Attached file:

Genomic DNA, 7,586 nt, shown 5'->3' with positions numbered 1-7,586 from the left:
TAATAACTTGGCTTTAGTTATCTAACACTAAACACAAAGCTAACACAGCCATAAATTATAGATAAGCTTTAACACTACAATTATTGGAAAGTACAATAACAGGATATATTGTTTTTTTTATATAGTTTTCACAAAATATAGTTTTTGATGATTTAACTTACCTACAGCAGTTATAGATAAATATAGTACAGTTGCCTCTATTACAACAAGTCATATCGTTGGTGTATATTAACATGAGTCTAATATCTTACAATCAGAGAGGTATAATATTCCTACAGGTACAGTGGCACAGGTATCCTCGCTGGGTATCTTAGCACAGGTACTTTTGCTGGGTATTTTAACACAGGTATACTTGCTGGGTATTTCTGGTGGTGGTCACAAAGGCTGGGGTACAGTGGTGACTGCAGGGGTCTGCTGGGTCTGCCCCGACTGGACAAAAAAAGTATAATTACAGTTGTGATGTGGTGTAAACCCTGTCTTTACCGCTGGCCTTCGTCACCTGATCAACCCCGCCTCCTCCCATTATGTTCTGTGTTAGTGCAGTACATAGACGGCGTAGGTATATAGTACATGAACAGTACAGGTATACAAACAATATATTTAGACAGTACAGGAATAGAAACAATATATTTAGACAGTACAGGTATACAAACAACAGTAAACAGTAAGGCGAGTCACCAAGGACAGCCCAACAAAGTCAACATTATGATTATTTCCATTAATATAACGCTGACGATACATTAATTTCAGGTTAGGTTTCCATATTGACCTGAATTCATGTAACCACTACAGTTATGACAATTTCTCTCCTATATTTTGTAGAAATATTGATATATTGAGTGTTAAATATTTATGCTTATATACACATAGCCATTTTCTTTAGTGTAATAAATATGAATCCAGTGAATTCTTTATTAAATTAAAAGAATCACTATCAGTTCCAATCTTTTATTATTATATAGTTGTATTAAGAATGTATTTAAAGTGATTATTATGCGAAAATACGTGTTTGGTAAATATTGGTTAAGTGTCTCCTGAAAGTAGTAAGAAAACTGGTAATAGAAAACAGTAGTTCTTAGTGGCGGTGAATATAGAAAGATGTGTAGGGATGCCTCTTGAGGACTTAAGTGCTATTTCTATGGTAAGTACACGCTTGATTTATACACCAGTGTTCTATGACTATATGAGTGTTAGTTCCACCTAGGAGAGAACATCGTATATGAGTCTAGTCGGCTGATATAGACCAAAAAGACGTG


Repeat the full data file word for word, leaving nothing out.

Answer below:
Genomic DNA, 7,586 nt, shown 5'->3' with positions numbered 1-7,586 from the left:
TAATAACTTGGCTTTAGTTATCTAACACTAAACACAAAGCTAACACAGCCATAAATTATAGATAAGCTTTAACACTACAATTATTGGAAAGTACAATAACAGGATATATTGTTTTTTTTATATAGTTTTCACAAAATATAGTTTTTGATGATTTAACTTACCTACAGCAGTTATAGATAAATATAGTACAGTTGCCTCTATTACAACAAGTCATATCGTTGGTGTATATTAACATGAGTCTAATATCTTACAATCAGAGAGGTATAATATTCCTACAGGTACAGTGGCACAGGTATCCTCGCTGGGTATCTTAGCACAGGTACTTTTGCTGGGTATTTTAACACAGGTATACTTGCTGGGTATTTCTGGTGGTGGTCACAAAGGCTGGGGTACAGTGGTGACTGCAGGGGTCTGCTGGGTCTGCCCCGACTGGACAAAAAAAGTATAATTACAGTTGTGATGTGGTGTAAACCCTGTCTTTACCGCTGGCCTTCGTCACCTGATCAACCCCGCCTCCTCCCATTATGTTCTGTGTTAGTGCAGTACATAGACGGCGTAGGTATATAGTACATGAACAGTACAGGTATACAAACAATATATTTAGACAGTACAGGAATAGAAACAATATATTTAGACAGTACAGGTATACAAACAACAGTAAACAGTAAGGCGAGTCACCAAGGACAGCCCAACAAAGTCAACATTATGATTATTTCCATTAATATAACGCTGACGATACATTAATTTCAGGTTAGGTTTCCATATTGACCTGAATTCATGTAACCACTACAGTTATGACAATTTCTCTCCTATATTTTGTAGAAATATTGATATATTGAGTGTTAAATATTTATGCTTATATACACATAGCCATTTTCTTTAGTGTAATAAATATGAATCCAGTGAATTCTTTATTAAATTAAAAGAATCACTATCAGTTCCAATCTTTTATTATTATATAGTTGTATTAAGAATGTATTTAAAGTGATTATTATGCGAAAATACGTGTTTGGTAAATATTGGTTAAGTGTCTCCTGAAAGTAGTAAGAAAACTGGTAATAGAAAACAGTAGTTCTTAGTGGCGGTGAATATAGAAAGATGTGTAGGGATGCCTCTTGAGGACTTAAGTGCTATTTCTATGGTAAGTACACGCTTGATTTATACACCAGTGTTCTATGACTATATGAGTGTTAGTTCCACCTAGGAGAGAACATCGTATATGAGTCTAGTCGGCTGATATAGACCAAAAAGACGTG